The current exhibition at the Guggenheim, "Haunted: Contemporary Photography/Video/Performance" (through September 6), is a grab bag of works from the museum’s collection that left me wondering about the point of its title. Few of the pieces seem obviously haunted or haunting. On the contrary, anything manifesting too vividly the possibility of an unseen reality has been avoided, despite the fact that photography has been used to visualize the spirit world nearly since the invention of the camera, as we were reminded in 2005 by the Metropolitan Museum of Art’s cleverly titled exhibition "The Perfect Medium: Photography and the Occult." William Mumler made the first spirit photographs in the 1860s; the Cottingley Fairies that fooled Arthur Conan Doyle were photographed in 1917. And people are still arguing about the "thoughtographs" Ted Serios purportedly produced by purely psychic means in the 1960s.
You don’t need to be a spiritualist to be interested in photography’s affinity for ghosts, but it helps to be willing to imagine why someone might take the idea of spirits seriously. The curators of "Haunted," Jennifer Blessing and Nat Trotman, are unwilling to do that. Strangely, the art they prefer is mostly dry and theory-driven and doesn’t want to think too hard about the unknowable. Chronologically, the show begins with works from 1963 by Andy Warhol and Robert Rauschenberg. Could JFK be the specter that haunts this show? Maybe, but section titles like "Appropriation and the Archive" and "Documentation and Reiteration" promise only another rehearsal of the post-Minimalist, post-Conceptual, academically approved mainstream of art since the ’60s. Not too many ghosts or fairies linger about the water towers that Bernd and Hilla Becher have photographed with such perfect clarity and detachment. The shadows in which weird folk might lurk have been banished. Nor does Sarah Charlesworth’s series "Herald Tribune November 1977"—twenty-six photographs of the newspaper’s front pages for the month, but with the text expunged, leaving only the banner and pictures—seem terribly otherworldly. A work of ideology critique, raising questions about how the news media use images to construct a mythology of the present, it doesn’t have much truck with the uncanny.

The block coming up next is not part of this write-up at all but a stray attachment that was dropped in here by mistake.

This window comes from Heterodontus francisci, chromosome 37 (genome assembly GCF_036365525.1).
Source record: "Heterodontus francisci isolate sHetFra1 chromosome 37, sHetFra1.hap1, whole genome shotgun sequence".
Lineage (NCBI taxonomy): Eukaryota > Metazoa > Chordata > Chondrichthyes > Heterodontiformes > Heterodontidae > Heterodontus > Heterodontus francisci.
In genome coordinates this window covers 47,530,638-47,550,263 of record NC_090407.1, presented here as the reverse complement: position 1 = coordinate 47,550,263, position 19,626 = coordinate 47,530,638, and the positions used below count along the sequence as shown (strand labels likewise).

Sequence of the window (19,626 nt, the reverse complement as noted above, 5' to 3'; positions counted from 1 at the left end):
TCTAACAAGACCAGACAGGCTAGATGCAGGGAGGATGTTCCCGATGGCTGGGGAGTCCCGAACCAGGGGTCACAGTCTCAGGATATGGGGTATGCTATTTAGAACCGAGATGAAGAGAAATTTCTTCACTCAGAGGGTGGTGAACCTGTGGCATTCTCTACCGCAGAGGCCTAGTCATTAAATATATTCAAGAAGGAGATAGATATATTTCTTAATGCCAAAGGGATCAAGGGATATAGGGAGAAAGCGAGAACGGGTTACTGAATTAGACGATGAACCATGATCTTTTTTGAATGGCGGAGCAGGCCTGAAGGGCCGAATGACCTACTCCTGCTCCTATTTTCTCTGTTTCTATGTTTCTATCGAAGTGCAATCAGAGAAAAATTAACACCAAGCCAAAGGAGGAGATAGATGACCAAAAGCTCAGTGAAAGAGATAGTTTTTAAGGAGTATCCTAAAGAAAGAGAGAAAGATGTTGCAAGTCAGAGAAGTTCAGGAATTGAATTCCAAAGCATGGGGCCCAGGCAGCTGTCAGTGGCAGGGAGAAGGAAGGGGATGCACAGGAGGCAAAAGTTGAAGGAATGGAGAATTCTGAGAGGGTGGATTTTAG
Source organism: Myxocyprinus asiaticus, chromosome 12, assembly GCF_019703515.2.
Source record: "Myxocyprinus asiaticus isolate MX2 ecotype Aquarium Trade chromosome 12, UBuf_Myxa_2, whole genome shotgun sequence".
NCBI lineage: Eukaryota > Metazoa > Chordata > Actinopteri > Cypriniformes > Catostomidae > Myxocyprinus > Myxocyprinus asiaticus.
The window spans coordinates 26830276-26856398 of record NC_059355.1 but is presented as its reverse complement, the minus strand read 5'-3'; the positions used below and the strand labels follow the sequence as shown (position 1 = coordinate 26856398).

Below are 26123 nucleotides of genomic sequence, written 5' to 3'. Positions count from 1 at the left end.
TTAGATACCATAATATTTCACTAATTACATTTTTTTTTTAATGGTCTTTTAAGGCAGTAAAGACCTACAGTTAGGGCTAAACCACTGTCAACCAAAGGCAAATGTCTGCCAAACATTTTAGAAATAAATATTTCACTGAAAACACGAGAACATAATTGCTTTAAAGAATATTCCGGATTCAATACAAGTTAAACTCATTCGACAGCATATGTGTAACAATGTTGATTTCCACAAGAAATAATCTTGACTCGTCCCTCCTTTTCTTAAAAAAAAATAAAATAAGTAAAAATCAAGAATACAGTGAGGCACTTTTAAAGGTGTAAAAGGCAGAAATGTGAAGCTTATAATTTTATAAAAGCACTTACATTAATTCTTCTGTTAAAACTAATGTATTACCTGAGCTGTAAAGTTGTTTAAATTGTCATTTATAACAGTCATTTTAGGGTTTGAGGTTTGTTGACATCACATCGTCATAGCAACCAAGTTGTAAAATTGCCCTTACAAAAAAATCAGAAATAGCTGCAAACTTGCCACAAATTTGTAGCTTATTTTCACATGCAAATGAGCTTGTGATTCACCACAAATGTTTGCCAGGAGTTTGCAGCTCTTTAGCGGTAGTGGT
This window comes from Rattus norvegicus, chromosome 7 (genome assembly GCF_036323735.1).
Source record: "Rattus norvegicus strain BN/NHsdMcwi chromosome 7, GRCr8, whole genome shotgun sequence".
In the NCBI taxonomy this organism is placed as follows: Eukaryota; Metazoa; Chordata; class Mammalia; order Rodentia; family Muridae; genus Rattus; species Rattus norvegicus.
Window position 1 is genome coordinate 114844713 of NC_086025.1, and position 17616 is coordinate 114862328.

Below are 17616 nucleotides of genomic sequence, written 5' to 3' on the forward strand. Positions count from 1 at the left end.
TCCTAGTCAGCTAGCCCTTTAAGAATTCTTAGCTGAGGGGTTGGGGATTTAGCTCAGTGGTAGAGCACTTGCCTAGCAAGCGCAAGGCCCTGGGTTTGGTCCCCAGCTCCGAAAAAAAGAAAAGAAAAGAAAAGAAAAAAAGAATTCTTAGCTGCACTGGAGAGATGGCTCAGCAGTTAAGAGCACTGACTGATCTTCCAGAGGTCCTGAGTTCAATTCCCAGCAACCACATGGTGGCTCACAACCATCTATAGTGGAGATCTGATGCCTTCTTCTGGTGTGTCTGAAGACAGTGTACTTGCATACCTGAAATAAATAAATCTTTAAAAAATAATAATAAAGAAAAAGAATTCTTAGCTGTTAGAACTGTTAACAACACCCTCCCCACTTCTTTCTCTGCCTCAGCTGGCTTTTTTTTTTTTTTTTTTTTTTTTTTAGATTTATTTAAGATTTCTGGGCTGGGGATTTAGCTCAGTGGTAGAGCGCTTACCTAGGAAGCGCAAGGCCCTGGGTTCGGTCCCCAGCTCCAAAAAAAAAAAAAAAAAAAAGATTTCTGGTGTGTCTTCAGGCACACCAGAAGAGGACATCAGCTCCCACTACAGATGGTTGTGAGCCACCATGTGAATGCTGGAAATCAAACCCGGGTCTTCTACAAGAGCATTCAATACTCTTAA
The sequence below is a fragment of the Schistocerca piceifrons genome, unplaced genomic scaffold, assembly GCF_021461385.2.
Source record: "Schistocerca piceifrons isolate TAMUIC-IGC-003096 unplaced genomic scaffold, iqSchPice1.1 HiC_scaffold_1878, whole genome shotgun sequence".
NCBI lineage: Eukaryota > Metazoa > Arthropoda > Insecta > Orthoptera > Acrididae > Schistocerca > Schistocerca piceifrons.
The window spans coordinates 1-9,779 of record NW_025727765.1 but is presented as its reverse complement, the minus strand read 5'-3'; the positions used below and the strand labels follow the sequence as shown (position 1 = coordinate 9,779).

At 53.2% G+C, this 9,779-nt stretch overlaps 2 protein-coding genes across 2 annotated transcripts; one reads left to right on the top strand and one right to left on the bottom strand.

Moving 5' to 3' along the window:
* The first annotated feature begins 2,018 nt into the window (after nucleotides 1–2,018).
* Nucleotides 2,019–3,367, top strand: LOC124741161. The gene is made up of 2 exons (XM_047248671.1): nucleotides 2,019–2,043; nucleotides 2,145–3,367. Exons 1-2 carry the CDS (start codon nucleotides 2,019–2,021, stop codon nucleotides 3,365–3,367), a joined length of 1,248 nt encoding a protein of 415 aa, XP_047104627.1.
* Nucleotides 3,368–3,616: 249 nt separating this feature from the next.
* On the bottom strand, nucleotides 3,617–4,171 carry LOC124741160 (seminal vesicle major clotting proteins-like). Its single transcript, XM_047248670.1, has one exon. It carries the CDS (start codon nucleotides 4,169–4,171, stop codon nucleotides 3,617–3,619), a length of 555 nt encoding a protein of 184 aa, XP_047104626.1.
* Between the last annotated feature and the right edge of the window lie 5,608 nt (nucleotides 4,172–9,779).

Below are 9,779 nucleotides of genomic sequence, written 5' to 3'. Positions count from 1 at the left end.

Meanwhile, a host of contemporary photographic and other art overtly concerned with the supernatural has been left out. I had expected to see all of Rachel Harrison’s "Perth Amboy Series" (2001), photographs of the window of a house in New Jersey where the image of the Virgin Mary was supposed to have appeared: hands reach out fervently to touch the miraculous pane of glass. And where are Francesca Woodman’s photographs of herself blurring into or out of her surroundings? I don’t think I’ve ever read a description of those pictures in which the writer has been able to avoid using the word "ghostly." "Haunted" may not be entirely bereft of anything numinous—the shadowy, downward-drifting wreckage in Paul Chan’s flash animation projection 6th Light (2007) is eerie enough to qualify—but the atmosphere is not conducive to its manifestation.
Blessing and Trotman see things differently. Of Charlesworth’s series, for instance, they write that today’s viewer "experiences a certain pathos in seeing the smiling faces of figures that are now long gone, symbolizing the collective loss of memory that occurs over time." It’s true that all photographs, insofar as they capture a slice of a determinate moment in time, present something that is always becoming increasingly lost to us even as we look at it, and that every portrait is the portrait of someone who will subsequently die. "In front of the photograph of my mother as a child," Roland Barthes famously wrote, "I tell myself: she is going to die." One could say the same of anyone whose face happens to have been featured on the front page in 1977. But by this criterion, all photographs are haunted, and to abide by it is to deny oneself any basis for curatorial judgment.
While "Haunted" is a ho-hum show on a promising theme, it’s still worth trudging up the Guggenheim’s spiral ramp. Not only does it include some good, if rather familiar, work by mostly quite prominent artists—I greeted pieces by Joan Jonas, Annette Messager, Hiroshi Sugimoto, Gillian Wearing and others as old friends—but it saves the best for last. At the top you’ll find Tacita Dean’s six-screen color film installation of 2008, whose entirely self-explanatory title is Merce Cunningham performs STILLNESS (in three movements) to John Cage’s composition 4’33" with Trevor Carlson, New York City, 28 April 2007 (six performances; six films). Cage, who died in 1992, was Cunningham’s life partner for nearly fifty years; 4’33" was his most notorious composition, the one that gave a new meaning to the expression "more heard about than heard." Cunningham died last year at 90.